Henson's magic powers restored

The arrival of a fresh coaching staff has allowed the golden boy of Welsh rugby to dream of Grand Slam glory again. By Tim Glover
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As a former world junior player of the year, Gavin Henson was born to strut his stuff on the grandest stage of all, the World Cup. He hasn't appeared in one. In 2003, he wasn't taken to Australia by Steve Hansen, who had succeeded Graham Henry, and last year he left Wales' HQ with his foot on the accelerator of his Merc after being informed by the coach Gareth Jenkins that he wasn't quite up to it.

Neither were Wales, who were beaten by Fiji and failed to make the quarter-finals, and neither was Jenkins, at least according to the Welsh Rugby Union, who promptly fired him. Henson, though, appears to be fully rehabilitated, off and running, as indeed are his team-mates, who have beaten England and Scotland in the Six Nations' Championship and, under Warren Gatland and Shaun Edwards, are going for a repeat of the Grand Slam glory of 2005.

You try to be diplomatic about these things but Henson cannot disguise the fact that a fresh coaching team have produced a new Henson. "It's going all right," he said at the Millennium Stadium. "Winning helps. I'm just enjoying it. Working with the new people has been very refreshing and I think everyone in the squad has been really enjoying it. There's a lot of quality players in the team so it's easier to slip in, especially at No 12."

The major reason for this sea change is that Henson sees eye to eye with Gatland and he could not say the same of the people who preceded the New Zealander. "You know, I'm working well with the new coaches. I think they like me, which helps. Yeah, it does make a difference. I think they believe in me and it's up to me to prove them right and give them the performances they expect. That's all I'm concentrating on. I feel I'm getting stronger, fitter and better in each game."

This is good news for Wales, Gatland and the Ospreys, not to mention Charlotte Church, his partner who recently gave birth to a daughter. "Perhaps I was a little tense in the last few years, probably because my game wasn't right. I felt down a bit. I was depressed, I suppose, with my rugby. Now I'm a family man and it's made a massive change. I think I understand what life's about now. It's also good working with people I haven't worked with before. I'm learning something new every day and that's all you want as a rugby player."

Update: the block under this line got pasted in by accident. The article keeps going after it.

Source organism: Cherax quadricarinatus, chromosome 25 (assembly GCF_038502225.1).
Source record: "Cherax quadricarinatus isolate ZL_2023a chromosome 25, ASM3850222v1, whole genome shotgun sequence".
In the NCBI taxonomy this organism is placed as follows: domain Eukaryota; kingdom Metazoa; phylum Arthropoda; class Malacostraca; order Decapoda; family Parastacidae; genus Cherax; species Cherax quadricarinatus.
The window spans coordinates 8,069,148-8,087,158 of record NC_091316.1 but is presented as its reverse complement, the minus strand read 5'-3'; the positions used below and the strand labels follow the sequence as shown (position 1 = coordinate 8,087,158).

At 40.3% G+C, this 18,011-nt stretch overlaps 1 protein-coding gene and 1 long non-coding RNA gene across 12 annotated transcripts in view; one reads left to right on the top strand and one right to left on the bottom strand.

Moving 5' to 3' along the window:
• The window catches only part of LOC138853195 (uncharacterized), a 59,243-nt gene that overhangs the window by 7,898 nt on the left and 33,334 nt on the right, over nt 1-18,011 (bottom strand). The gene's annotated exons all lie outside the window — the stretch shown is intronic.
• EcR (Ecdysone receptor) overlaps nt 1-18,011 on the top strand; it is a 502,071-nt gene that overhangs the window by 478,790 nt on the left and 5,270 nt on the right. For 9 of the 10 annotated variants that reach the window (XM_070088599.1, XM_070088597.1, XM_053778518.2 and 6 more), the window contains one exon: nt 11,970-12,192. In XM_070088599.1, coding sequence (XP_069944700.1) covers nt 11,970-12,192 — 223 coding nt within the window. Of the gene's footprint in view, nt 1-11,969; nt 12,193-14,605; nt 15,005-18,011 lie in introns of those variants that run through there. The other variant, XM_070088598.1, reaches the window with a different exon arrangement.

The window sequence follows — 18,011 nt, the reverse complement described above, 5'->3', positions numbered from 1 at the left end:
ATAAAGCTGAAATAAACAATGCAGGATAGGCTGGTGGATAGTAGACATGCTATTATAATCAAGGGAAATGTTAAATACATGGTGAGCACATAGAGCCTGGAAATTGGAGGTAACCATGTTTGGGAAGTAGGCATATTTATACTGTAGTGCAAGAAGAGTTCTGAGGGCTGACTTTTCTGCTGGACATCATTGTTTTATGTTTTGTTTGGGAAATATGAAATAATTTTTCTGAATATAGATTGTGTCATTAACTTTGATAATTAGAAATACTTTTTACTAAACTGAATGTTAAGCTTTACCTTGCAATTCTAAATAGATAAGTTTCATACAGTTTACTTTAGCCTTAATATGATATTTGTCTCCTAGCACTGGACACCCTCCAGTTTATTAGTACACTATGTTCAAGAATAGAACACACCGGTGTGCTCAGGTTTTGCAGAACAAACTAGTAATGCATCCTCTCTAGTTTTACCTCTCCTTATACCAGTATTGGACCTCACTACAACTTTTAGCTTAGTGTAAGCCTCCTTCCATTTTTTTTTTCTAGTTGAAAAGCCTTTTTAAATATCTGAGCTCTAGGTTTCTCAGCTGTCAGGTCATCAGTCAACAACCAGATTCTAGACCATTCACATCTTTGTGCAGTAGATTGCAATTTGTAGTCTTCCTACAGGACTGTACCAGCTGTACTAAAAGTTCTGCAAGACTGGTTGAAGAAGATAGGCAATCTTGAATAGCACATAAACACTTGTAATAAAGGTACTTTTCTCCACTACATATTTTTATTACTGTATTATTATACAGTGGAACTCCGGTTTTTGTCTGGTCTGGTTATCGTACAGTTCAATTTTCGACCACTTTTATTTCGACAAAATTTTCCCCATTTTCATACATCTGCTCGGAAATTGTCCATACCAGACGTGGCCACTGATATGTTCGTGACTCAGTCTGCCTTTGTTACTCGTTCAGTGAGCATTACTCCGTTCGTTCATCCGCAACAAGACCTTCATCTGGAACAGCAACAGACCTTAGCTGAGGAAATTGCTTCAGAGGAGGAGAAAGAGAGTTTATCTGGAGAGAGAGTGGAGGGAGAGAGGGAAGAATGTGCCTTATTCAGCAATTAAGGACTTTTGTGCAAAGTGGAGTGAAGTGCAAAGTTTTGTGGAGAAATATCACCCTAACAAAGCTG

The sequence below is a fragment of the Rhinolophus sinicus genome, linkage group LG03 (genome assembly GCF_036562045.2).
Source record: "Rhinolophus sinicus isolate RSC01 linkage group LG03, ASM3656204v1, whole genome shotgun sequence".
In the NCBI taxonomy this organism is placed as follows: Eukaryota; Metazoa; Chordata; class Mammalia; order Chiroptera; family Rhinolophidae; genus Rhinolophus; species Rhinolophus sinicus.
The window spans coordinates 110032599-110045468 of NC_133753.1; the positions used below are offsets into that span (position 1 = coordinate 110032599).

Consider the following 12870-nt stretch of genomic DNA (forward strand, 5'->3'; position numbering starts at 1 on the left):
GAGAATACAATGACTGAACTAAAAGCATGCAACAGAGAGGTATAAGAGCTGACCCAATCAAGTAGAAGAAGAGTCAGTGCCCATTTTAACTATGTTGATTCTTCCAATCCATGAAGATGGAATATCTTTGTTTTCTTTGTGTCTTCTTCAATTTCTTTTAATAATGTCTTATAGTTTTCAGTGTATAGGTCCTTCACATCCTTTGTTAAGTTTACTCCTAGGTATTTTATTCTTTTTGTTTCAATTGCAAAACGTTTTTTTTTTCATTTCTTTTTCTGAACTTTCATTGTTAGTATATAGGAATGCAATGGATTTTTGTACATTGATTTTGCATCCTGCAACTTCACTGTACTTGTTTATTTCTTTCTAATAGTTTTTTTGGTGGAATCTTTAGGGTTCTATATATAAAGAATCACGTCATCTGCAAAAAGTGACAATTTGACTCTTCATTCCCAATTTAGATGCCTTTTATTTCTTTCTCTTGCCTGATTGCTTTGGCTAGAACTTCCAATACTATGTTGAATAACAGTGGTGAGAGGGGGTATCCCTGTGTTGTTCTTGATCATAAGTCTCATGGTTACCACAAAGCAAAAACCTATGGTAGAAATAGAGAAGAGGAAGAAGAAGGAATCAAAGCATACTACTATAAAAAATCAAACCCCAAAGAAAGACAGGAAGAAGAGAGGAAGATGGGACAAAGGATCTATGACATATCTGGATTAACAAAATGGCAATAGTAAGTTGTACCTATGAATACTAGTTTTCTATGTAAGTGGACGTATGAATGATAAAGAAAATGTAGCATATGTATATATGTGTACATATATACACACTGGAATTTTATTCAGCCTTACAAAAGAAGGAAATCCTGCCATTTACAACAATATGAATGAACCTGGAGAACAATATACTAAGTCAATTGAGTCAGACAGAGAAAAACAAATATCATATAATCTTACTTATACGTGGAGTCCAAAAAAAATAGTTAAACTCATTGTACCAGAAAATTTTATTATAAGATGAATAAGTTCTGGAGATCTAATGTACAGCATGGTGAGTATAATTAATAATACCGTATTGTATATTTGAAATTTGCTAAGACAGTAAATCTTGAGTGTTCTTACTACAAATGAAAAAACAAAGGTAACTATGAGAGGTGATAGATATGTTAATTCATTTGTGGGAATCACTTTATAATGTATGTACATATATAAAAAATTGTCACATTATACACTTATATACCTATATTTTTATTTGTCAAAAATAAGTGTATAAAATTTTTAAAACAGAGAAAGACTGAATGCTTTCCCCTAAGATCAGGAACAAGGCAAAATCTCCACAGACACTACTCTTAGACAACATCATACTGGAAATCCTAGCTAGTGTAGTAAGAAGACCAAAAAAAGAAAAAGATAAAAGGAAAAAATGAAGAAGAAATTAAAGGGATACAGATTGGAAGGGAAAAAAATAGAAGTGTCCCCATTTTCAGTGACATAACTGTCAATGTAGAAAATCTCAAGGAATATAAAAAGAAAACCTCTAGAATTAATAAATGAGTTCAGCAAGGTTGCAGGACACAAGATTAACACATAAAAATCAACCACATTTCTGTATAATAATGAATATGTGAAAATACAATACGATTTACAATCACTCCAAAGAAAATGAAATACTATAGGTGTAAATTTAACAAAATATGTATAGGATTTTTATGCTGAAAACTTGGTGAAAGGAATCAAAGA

He could become the genuine article. Wales did exceptionally well in the 2003 World Cup and might have done better had the perma-tanned one been in Australia. But he wasn't. "They were difficult times for me, under previous coaches... I don't think they liked me, to be honest. It's hard. Warren's a totally different guy. I just like the way he approaches it, the way he is. He's a comfortable guy to be around.

"I really want to play in the World Cup so I'll have to hang around for the next one. Last year Gareth Jenkins said that some of my fitness wasn't up to the rest of the squad and they laid really heavily into that. Other players were given time to be ready. I don't know why they decided to cut me. I said to them, if anyone gets injured, call me because by the time the cup comes around I'll be way up to speed and I'll do a good job."

Earlier this season, Henson, playing for the Ospreys, scored all 19 points in an EDF Energy Cup victory over Harlequins at The Stoop and instead of returning down the M4 with the rest of the squad he took a train to Cardiff with three friends, a journey that produced newspaper headlines such as: "Gavin's drunken train shame." He took time out with a broken left hand but avoided a court appearance. "There's not a booze culture in Welsh rugby," he said. "We have the odd night out and that's what team spirit is about. Look at the matches in the Six Nations. We're finishing stronger than other teams. We're playing a type of way that others can't live with because of our fitness. Maybe booze is the answer." He emphasised that this was a joke – with a capital J.

"Warren trusts us. We are adults, not little boys. If you step out of line you'll be dealt with. I feel there's something special going on and I sensed it in the first week. It reminds me of 2005. Maybe that win in England was the one that put us on our way, just like 2005." Three years ago, Wales beat England in Cardiff, Henson kicking a late, long matchwinning penalty. And then he met Miss Church in the capital.

"Yeah, it did change my life, on and off the pitch. I don't know what else to say really. Now I come home and see my little girl and it's unbelievable. When Charlotte was pregnant I heard a lot of bad things about babies, that you're going to be knackered and up all night, that sort of stuff. It's the best thing that's ever happened to me."

For all his trials and tribulations Henson has never lost when he has started a Six Nations match, winning all seven. "I'm well aware of that. I look at stats a lot and I've noticed quite a few wins in the columns next to my caps, but I think this team could be the best yet. Everyone's on the edge, afraid of making a mistake. The concentration levels are at a maximum. With other coaches you trained for over an hour and there was a lot of chat but you didn't reach the right intensity. This is very different."